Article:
YOU ARE HERE: LAT HomeCollections

Batteries Put a Charge Into Holiday Gift-Giving

December 12, 1987|From United Press International

Under the tree lies the latest super-hyper-magna-mega toy. The wrapping is torn off at the speed of light, the lid is lifted with a whoosh. Three words bring all the excitement to a screeching halt: "Batteries Not Included."

From radios to tape recorders to cameras to toys, industry figures estimate Americans spend about $2 billion a year to keep more than a billion battery-operated products going.

The largest seller in both the rechargeable and disposable battery categories is the AA type, used mostly in small flashlights, radios, toys, photo equipment, electronic games and calculators.

Other popular sizes are the D battery for portable TVs, radio, toys and photo equipment; C for flashlights, radios, recorders; 9-volt for smoke alarms, electronic games and calculators and AAA for small flashlights, radios and toys.

One manufacturer is charging into the holiday season with the idea that batteries are not only what make gifts go, they make good gifts themselves.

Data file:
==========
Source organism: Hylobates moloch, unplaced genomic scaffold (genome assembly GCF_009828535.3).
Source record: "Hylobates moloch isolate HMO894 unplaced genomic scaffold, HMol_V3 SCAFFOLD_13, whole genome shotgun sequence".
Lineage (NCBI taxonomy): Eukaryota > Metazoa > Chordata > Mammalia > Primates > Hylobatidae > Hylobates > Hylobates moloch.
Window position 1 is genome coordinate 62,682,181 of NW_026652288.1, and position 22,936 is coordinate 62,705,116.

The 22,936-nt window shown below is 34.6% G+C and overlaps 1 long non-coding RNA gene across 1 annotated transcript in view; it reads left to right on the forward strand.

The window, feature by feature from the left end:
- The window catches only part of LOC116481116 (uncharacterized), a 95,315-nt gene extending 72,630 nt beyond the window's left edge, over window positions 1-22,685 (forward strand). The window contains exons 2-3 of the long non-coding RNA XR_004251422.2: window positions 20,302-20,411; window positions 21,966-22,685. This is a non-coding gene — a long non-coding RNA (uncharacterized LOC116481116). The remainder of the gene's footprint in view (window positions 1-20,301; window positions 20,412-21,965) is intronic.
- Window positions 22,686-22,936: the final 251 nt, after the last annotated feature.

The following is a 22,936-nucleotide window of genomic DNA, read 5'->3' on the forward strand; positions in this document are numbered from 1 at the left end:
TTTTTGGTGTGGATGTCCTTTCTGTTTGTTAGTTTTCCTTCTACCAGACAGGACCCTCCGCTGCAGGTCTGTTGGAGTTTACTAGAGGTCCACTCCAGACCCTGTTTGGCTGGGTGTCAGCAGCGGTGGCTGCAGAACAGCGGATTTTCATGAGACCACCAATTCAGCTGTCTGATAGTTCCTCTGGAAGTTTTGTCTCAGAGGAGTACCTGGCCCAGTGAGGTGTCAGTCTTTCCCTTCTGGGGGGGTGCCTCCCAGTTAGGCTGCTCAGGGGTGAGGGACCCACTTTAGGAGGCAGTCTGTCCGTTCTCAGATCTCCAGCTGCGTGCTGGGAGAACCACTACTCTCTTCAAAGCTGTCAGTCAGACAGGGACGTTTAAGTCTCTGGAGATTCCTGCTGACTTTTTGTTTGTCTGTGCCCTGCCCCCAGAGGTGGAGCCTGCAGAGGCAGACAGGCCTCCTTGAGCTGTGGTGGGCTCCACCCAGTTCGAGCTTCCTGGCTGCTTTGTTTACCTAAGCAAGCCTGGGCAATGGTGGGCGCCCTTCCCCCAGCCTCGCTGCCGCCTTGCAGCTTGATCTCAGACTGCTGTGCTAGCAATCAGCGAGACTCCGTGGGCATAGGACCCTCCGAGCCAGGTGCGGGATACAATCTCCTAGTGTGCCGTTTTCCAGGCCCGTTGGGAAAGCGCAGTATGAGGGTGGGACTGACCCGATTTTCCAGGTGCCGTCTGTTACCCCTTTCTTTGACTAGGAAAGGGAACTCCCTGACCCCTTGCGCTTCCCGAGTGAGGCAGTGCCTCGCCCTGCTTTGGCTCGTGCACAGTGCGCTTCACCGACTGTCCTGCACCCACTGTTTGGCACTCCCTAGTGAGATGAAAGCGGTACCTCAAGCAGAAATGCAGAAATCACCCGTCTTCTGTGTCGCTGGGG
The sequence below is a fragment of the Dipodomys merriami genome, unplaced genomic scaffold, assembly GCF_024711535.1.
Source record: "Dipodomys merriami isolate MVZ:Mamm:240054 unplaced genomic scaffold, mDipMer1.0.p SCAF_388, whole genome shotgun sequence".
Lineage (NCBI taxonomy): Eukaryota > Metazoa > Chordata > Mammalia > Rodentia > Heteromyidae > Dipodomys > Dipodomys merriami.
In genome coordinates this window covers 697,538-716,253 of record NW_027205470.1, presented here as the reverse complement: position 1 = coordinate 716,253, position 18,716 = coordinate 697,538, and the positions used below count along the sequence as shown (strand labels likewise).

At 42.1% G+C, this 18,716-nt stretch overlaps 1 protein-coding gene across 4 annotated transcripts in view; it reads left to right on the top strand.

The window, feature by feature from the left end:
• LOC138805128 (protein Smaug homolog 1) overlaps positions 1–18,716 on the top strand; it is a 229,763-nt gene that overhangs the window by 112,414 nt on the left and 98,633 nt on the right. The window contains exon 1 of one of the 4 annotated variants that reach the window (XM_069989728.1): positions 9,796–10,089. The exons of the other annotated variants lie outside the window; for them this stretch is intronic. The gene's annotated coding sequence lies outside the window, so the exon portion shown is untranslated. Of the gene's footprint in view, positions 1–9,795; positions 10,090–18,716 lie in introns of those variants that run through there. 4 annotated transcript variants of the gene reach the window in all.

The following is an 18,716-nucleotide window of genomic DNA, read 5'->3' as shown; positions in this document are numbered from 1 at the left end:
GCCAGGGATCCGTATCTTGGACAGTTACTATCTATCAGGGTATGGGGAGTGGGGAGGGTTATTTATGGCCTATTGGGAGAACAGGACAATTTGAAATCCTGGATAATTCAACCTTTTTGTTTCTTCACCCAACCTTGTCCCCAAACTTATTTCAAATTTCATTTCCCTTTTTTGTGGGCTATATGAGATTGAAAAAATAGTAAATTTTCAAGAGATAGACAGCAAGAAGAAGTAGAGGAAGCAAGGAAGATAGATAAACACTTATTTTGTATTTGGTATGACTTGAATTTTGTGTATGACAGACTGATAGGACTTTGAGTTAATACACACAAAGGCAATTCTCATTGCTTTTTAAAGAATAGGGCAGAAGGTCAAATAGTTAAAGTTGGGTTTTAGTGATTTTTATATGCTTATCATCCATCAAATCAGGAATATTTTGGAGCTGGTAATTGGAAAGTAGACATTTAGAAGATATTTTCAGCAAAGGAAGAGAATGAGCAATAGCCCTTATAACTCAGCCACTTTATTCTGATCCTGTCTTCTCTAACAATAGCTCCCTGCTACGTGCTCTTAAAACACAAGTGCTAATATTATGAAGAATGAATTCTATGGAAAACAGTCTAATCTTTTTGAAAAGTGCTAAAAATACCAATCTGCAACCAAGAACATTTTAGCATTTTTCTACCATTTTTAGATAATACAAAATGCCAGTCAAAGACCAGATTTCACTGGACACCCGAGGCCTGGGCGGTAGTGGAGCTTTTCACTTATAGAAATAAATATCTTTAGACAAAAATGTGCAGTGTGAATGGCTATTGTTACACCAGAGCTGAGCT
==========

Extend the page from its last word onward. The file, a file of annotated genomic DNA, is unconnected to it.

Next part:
"Each year, millions of battery-operated gifts are given by friends, relatives and loved ones," said a representative for Eveready, one of the nation's leading battery manufacturers. "So why not make them a fun and acceptable gift to give?"

Eveready is marketing "Gift Mates," alkaline batteries in sizes AA, C and D, in holiday and other patterns.

The holiday line, available from October to December only, includes pictures of Santa Claus, snowmen, ornaments and the phrase "Season's Greetings." The general line, available all year, include "Happy Birthday," balloons, crayons and other designs.

"You might find them in stockings at Christmas, or tied to the top of packages with ribbons," said the representative. "Finally, consumers can be thoughtful in buying batteries."

Another option for consumers to keep the power on is the rechargeable nickel-cadmium battery.

"Research indicates that, with the increased usage of high-drain devices, such as portable radio-tape players, televisions and computer toys, it is too expensive for consumers to keep all these products operating with costly 'throwaway' batteries," said John T. Gray, president of Philips Home Products.

"Rechargeable batteries, which can be used over and over again for approximately 1,000 chargings, are more economical for repeated use," he said.

Los Angeles Times Articles